The BBC and a selection of technology companies are taking the BBC Micro:bit global after its success in the UK, looking at locations from Iceland to the US and from Singapore to Norway where it has proved of interest.
The Micro:bit is a retro computer aimed at education and boosting technology skills among the young. The device is doing well, and has brought 13 million visitors to the BBC's resources website.
Auntie explained in a blog post that three-quarters of people who have used the BBC Micro:bit say that they 'love' it or 'like' it. Some 86 per cent said that it made Computer Science more interesting, and 88 per cent of children said that it showed them that coding isn't as tough as they thought.
"The reaction from children and from a great many teachers has been overwhelming. Since launching in March this year, users have visited the website over 13 million times, used the code simulator nearly 10 million times and compiled code onto their devices around two million times," said the BBC.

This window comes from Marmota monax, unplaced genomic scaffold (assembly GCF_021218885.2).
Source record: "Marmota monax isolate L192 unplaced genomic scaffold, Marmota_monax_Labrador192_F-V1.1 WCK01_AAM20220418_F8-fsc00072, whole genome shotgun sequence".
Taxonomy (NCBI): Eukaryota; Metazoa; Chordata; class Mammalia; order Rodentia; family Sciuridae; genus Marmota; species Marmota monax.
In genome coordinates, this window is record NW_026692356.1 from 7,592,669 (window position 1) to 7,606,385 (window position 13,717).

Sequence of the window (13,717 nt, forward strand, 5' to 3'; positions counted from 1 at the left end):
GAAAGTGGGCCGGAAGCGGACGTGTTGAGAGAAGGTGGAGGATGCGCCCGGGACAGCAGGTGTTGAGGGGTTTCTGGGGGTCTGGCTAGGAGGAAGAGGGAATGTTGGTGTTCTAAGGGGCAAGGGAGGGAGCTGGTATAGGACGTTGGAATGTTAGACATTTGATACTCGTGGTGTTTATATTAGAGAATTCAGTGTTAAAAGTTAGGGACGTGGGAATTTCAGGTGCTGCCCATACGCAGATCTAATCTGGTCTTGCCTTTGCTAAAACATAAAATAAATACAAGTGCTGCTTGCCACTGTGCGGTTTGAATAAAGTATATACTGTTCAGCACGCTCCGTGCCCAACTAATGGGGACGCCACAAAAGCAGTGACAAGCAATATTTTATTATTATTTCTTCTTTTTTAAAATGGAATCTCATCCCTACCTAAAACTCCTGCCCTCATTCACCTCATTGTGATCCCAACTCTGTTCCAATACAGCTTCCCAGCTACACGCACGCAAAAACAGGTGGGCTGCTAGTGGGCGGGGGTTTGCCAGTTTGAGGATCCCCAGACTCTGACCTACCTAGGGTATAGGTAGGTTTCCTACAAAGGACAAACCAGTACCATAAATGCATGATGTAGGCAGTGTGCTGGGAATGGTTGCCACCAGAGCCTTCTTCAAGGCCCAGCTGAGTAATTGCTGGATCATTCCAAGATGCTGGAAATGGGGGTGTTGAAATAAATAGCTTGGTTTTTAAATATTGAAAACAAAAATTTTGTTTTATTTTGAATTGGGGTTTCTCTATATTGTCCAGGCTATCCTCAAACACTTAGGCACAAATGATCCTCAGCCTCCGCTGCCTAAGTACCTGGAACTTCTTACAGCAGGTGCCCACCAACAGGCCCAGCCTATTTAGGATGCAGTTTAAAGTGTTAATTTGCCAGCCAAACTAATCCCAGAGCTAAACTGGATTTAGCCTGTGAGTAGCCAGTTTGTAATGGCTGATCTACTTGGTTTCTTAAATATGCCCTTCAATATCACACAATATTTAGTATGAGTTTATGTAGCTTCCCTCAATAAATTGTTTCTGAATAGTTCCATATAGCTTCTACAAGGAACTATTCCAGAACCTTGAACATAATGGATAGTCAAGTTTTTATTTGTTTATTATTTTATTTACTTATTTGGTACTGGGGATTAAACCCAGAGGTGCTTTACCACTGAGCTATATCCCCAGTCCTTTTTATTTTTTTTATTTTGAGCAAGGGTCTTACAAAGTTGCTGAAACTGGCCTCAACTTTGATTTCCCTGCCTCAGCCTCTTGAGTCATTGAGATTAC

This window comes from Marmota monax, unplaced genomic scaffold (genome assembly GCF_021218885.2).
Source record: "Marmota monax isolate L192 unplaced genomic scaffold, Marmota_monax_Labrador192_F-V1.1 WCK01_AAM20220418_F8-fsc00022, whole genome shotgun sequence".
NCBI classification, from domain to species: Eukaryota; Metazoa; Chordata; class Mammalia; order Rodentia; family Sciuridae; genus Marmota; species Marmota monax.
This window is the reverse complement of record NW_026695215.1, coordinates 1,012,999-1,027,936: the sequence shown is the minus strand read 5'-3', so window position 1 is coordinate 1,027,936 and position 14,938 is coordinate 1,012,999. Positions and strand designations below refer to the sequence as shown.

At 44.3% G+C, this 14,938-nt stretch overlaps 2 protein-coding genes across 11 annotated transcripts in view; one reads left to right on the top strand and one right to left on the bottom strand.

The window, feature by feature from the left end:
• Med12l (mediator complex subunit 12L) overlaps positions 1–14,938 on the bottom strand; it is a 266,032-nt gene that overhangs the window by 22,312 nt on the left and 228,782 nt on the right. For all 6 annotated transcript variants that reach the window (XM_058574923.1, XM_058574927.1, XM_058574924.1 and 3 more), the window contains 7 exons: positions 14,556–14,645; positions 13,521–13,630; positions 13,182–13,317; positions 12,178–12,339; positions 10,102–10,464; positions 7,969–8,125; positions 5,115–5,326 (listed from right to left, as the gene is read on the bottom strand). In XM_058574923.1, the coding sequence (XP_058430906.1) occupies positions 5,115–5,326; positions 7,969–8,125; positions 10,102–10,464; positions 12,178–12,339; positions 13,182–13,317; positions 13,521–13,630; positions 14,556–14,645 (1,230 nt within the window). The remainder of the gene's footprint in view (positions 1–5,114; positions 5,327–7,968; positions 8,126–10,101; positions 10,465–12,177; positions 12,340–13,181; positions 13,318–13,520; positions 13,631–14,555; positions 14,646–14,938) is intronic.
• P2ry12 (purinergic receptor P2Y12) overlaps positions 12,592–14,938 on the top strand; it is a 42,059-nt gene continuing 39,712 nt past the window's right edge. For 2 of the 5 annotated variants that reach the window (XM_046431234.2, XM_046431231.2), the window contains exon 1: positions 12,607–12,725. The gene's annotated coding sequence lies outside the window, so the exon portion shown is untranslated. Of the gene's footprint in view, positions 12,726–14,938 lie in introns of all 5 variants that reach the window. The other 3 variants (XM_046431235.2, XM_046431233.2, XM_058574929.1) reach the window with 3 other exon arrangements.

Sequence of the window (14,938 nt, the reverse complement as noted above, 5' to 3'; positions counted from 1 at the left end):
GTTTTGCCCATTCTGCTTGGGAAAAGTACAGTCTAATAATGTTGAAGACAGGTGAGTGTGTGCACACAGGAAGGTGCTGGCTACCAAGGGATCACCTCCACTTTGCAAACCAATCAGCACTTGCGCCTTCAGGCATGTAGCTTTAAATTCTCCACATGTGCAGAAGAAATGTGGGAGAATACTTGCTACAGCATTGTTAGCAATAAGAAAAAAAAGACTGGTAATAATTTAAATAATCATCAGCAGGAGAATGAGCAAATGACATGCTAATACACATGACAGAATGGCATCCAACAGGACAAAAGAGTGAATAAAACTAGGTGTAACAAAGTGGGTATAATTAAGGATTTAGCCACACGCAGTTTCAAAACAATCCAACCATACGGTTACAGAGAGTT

"The BBC Micro:bit is also helping to change attitudes. Early research shows that it has helped get girls interested in coding - 39 percent of girls who used the Micro:bit said they will definitely do ICT/Computer Science as a subject in the future compared with just 23 per cent before the Micro:bit landed in schools. And we expect this figure to rise as more children get hands-on with the devices."
The organisation now wants to do all it can to make the unit a success elsewhere.
"We have never wanted these efforts to be a flash in the pan which is where the Micro:bit Educational Foundation comes in," added the Beeb.
"Supported by a range of leading educational and technology organisations, including ARM, Microsoft, Nominet, Samsung, the Institution of Engineering and Technology and the BBC, it will ensure that we continue to enable a generation to grow their digital capability in the UK.
"And it will also work to enthuse and support young people on a global scale, capitalising on the interest the BBC Micro:bit has stirred from Iceland to the US and from Singapore to Norway."
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